So here’s the thing – I don’t typically do resolutions. Or pick one word for the new year.
I clean my house. I try to arrange some kind of order back into the medicine closet. I sort through my daughter’s clothes and tidy her room. I make the boys get rid of the junk that’s accumulated under their beds.
I clean out the fridge.
I guess I’m not really a one word kind of girl. My husband can testify to that. I like ALL the words. And I use a lot of them on a daily basis.
So when I was thinking about this next year and all of us wondering and worrying what it might hold, a whole lot of words tumbled out of me. Feel free to take the ones that speak to you as your own, friends. Because you are dearly loved here and I can’t believe we’re starting year seven of our time together.
OK, here you go –
The only New Year’s Resolutions that I think are actually worth making. Repeat after me:
1. I will practice only speaking words that make souls stronger.
That goes for me, my kids, my marriage, my family, the neighbor kid who picks on my son and the annoying person in the checkout line who is holding everything up. My words matter and I want to treat them accordingly – with an awareness of the weight of their impact. I don’t want my words to crash into someone else’s life and leave a bruise. I want them to build beautiful things – to make souls stronger as Ann Voskamp says. This includes how I talk about myself. So repeat after me, “This year I won’t mutter mean things to myself.”
2. I will worry more about the weight of my impact on the world than the weight of my body on the scale.
I turned 40 this year and I’m more aware of that scale than ever before. I also started running this year because my nine-year-old invited me to join him. But still the scale fluctuates. I’m trying not to let my opinion of myself be tied to that scale. Today I went out to lunch with that same nine-year-old and asked him to share three things he liked about me – and I shared three things I liked about him.
(If you’re following me here on Instagram I share some of these stories over there).
He started to say that I was pretty and then he caught himself and clarified, “What I mean is that I like that you’re kind, mom. I mean, how you help people. Like how you picked up that sippy cup and put it back on the stroller when no one was looking.”
The imprint you leave on this world will always be on the lives of the people around you. The scale won’t remember you. It won’t tell stories about you or laugh at your jokes. It won’t hold your hand as you window shop at Target or laugh your way through a Mr. Bean video.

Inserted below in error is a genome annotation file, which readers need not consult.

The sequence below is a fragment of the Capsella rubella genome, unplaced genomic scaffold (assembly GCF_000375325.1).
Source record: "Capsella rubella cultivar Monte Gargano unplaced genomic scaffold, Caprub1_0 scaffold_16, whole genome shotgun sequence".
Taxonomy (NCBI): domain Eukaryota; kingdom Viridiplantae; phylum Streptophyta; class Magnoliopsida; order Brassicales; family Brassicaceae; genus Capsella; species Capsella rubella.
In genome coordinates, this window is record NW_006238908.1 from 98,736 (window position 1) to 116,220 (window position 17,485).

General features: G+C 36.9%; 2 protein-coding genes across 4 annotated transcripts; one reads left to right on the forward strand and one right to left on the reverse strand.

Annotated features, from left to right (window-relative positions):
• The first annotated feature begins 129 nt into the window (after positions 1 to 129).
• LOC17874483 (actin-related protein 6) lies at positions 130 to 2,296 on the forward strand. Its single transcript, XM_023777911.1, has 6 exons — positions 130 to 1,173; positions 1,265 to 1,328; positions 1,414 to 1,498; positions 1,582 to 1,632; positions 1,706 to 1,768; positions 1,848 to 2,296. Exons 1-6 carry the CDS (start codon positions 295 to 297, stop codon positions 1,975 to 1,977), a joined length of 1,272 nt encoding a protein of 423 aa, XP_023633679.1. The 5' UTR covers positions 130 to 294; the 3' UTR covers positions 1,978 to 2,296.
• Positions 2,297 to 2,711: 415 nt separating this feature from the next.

Your weight will always matter more in relationships than it does in numbers. I promise.
3. I will remember that my temper is not the boss of me, the Holy Spirit is.
If you’ve been reading here for any length of time at all you will know that taming my temper has been one of the hardest and most unexpected elements of parenting for me. But I’m learning that temper is not an incurable disease, it’s a treatable condition and I’m treating it hard and with determined grace and frequent time outs (my own). I also discovered 10 things to do differently before I lose my temper and they are making a crazy difference.
4. In a culture of mommy wars I will choose encouragement over comparison.
What if her choices didn’t offend mine?
What if we actually accepted Jesus’ dare to, “Love one another. As I have loved you.”? What would that look like? To love another mother rather than whipping out our measuring sticks and insecurities?
Instead of judging with raised eyebrows, pursed lips and hands on hips, what if we focused on being the kind of neighbor everyone would want in the motherhood. These winding, confusing streets that are desperate for good Samaritans willing to treat the lost, aching, broken, confused mothers kindly.
We can be hard as perfectly manicured nails on one another. What if we instead we really did, “Go and do the same,” as Jesus commanded? What if we offered each other grace instead of guilt — and that included ourselves – the ones we sometimes beat up the worst with the mommy guilt.
What if we held up each others’s tired arms and simply said, “Me too.”
5. I will quit calling myself, “just” a mom.
“Just a mom” doesn’t ride out the storm with her own arms as the sails and her words as the bucket that bails water out when everyone thinks they’re sinking.
“Just a mom” doesn’t always make room for one more around the table.
“Just a mom” doesn’t wake up at 1am and remember that soccer jersey that hasn’t been moved to the dryer yet.
“Just a mom” doesn’t say “no” and stick to it. “Just a mom” doesn’t say “yes” and wildly believe it.
You save lives on a daily basis. This is a fact. And this year you changed the lives of 250 orphans and vulnerable kids in South Africa. One blog post, one reader, one $25 donation at a time.
You provided moms a world away with a water point and laundry center, a source of food as well as sustainable income, a safe playground for their kids and a community center.
Kingdom business. Jesus work. This shaping of souls. This raising tiny humans.
There are those that say that this is ordinary. Don’t buy that for a second.
Mighty. You are mighty, because you mother.
Hold tight to those tattered words as we go into this new year friends. And with the other hand hold even tighter onto the Father God who is already there.
Mad love to you all – thank you for sharing the wild wonder of this roller coaster of a year with me.
PS: If you’re not already subscribed to my email list, why not make that one of your resolutions too, eh? I’m going to be sending special updates, the occasional newsy note, and early-bird peeks into fun new plans to that list of readers first.
It’s easy – -> Just enter your email in the box below & as a bonus you’ll also receive my free eBook, The Cheerleader for Tired Moms.